A heroic performance that ended in dusting Mike Krzyzewski off his own home floor still wasn’t enough to push Armando Bacot over the top, but he’s still getting some flowers. Bacot was the highest vote-getter for the All-ACC First Team, but finished second in voting for ACC Player of the Year to Wake Forest’s Alondes Williams. On the specialized side of things, Leaky Black, after a sensational season as a perimeter defender, finished third in voting for Defensive Player of the Year to Duke’s Mark Williams and Virginia’s Reece Beekman, but still comfortably made the All-ACC Defensive Team.
Bacot, who’d been in a three-man race for ACC Player of the Year with Wake Forest’s Alondes Williams and Duke’s Paolo Banchero until the end of the season, put together a regular season the likes of which the ACC hasn’t really seen since Tim Duncan: averaging over 14 rebounds per game in conference (more than 4.5 more than 2nd place in the conference) and also coming out at 7th place in scoring (with 16.6 points per game) on conference-leading field goal percentage. He was remarkably consistent, putting together a streak of 10 straight double-doubles and finishing conference play with 16 of them in 20 games. His 20/20 game against Virginia was the first such performance against the Cavaliers since Duncan, and he also ranked 2nd in Player Efficiency Rating and first in total win shares. He led the Heels, with a first-year head coach, a shortened bench, and a lot of moving parts before and during the season, to a 3rd-place finish in the ACC and the aforementioned dusting of Duke at Duke, where his team outscored the Blue Devils 80-56 while he was on the floor.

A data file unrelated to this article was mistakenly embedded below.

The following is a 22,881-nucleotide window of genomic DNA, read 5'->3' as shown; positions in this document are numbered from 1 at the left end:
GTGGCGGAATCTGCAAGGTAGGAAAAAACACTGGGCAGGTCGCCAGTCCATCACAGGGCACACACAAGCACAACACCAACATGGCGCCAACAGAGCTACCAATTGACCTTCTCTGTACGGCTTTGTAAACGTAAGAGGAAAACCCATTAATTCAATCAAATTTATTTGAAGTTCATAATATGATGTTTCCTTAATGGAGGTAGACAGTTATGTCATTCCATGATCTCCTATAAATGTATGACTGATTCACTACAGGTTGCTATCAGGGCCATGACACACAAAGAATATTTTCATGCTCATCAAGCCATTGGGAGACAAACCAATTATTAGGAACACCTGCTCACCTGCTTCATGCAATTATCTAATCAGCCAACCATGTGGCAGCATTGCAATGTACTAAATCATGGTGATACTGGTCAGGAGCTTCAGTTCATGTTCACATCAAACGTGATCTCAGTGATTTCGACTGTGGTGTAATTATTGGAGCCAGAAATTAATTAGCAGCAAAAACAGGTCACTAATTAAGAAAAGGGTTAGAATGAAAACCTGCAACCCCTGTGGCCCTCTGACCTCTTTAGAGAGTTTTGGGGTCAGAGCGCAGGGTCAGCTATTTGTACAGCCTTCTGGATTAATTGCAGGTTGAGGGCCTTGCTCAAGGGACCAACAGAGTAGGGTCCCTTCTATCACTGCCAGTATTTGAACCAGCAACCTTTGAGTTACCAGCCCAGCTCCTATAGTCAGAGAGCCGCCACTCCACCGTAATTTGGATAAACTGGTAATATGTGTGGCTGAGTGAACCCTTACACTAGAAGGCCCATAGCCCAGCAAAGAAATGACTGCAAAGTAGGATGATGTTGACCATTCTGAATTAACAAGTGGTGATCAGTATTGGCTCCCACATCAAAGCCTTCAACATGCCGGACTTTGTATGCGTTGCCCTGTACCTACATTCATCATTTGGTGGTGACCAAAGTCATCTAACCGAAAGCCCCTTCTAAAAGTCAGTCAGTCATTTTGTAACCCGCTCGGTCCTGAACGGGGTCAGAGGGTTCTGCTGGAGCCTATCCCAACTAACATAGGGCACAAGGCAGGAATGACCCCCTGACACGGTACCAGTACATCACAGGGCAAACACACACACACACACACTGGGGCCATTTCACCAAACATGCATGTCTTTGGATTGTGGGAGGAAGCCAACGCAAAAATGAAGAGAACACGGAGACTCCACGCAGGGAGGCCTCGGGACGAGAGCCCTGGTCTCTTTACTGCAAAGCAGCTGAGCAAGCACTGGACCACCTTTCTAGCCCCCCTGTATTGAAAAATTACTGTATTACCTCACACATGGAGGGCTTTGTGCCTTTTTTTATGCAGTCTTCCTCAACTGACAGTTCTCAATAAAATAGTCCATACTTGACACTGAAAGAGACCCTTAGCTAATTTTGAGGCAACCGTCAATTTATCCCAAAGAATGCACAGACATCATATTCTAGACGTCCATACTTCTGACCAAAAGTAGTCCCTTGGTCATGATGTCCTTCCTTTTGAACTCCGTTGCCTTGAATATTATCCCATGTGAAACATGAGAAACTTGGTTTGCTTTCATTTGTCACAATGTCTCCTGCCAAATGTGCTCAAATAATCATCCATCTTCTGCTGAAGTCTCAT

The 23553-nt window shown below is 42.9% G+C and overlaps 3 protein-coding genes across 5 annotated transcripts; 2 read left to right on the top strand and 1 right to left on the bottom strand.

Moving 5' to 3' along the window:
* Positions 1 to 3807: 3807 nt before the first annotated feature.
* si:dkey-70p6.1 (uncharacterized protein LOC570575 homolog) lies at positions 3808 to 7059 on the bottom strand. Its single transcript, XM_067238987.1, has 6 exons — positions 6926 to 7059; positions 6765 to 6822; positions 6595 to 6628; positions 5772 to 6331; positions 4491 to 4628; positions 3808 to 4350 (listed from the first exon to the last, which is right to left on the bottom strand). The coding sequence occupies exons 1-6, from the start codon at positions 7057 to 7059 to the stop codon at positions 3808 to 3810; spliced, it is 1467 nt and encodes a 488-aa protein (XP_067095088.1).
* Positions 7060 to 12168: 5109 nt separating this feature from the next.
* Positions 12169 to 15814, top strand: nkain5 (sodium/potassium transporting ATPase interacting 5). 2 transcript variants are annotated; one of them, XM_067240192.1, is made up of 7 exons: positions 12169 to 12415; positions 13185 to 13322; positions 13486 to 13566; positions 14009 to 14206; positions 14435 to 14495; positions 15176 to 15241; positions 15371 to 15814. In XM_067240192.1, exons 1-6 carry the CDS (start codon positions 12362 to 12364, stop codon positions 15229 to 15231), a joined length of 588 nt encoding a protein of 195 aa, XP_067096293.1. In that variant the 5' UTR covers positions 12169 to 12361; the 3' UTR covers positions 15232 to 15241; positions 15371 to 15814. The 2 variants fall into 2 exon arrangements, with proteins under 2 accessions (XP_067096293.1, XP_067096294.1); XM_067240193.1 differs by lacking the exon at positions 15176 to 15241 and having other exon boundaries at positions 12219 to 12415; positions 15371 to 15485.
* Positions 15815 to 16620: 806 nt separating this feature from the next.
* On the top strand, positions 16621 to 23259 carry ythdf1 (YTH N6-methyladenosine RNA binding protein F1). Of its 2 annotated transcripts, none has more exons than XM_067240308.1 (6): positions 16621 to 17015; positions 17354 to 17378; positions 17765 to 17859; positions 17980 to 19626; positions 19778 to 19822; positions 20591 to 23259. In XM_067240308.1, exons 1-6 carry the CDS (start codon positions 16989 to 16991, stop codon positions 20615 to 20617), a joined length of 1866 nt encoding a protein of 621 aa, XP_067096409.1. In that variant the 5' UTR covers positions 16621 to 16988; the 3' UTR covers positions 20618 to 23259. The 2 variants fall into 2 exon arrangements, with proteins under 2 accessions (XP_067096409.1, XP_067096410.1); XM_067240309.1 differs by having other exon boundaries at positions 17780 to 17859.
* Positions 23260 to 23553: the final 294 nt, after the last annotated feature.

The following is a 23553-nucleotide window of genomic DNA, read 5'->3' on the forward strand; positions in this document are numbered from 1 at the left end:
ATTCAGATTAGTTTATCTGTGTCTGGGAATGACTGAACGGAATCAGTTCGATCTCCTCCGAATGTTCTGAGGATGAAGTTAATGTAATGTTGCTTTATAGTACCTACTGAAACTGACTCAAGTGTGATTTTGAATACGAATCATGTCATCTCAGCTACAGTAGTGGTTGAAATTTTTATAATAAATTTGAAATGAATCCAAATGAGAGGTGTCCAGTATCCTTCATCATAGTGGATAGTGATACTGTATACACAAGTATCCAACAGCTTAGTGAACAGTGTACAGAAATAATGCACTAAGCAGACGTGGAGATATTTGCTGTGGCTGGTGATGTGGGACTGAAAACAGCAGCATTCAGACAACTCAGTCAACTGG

None of that is to say he was definitively snubbed or that Williams isn’t a deserving winner; leading the conference in both points and assists per game like Williams did (he’s technically 1/30th of a point behind Buddy Boeheim, but close enough) is something the ACC has never seen before, and that’s criteria enough for a winner in my book. Williams also had signficantly higher usage and accounted for nearly 2.5 more points per game than the next-best guy. Ultimately, Williams received 41 votes to Bacot’s 31, as the two kind of left Banchero (6 votes) behind by the end of the season, and there’s certainly an argument that Bacot should have won.
Leaky Black took on the challenge of limiting the opposing team’s best perimeter player (and sometimes stretch 4s) night after night and excelled at it, including shutting down players like A.J. Griffin in the second matchup, Buddy Boeheim, Dereon Seabron, and Michael Devoe. His lack of counting stats like steals and blocks and the flawed nature of Defensive Rating on an altogether mediocre defensive team probably curtailed his ability to win the Player of the Year award when going against Williams, who had 20 more blocks than the next player, and Beekman, who led the conference in steals. Those two were also the top two in Defensive Win Shares for the year, which only makes it easier to see why they were the top two in voting for the award. Still, it’s notable that Black didn’t have those stats and still had enough of an impact to be comfortably third in voting, ahead of others who did — he was just that effective a defender.
Caleb Love and Brady Manek were both honorable mentions for the All-ACC Teams, with Love receiving the most voting points of anybody not named to a team. Hubert Davis also received one vote for Coach of the Year (I believe Jones Angell has admitted this was his unabashed homer pick), which Steve Forbes justifiably won, while R.J. Davis received one vote for Most Improved Player, which rightly went to Dereon Seabron. The full awards lists can be found here.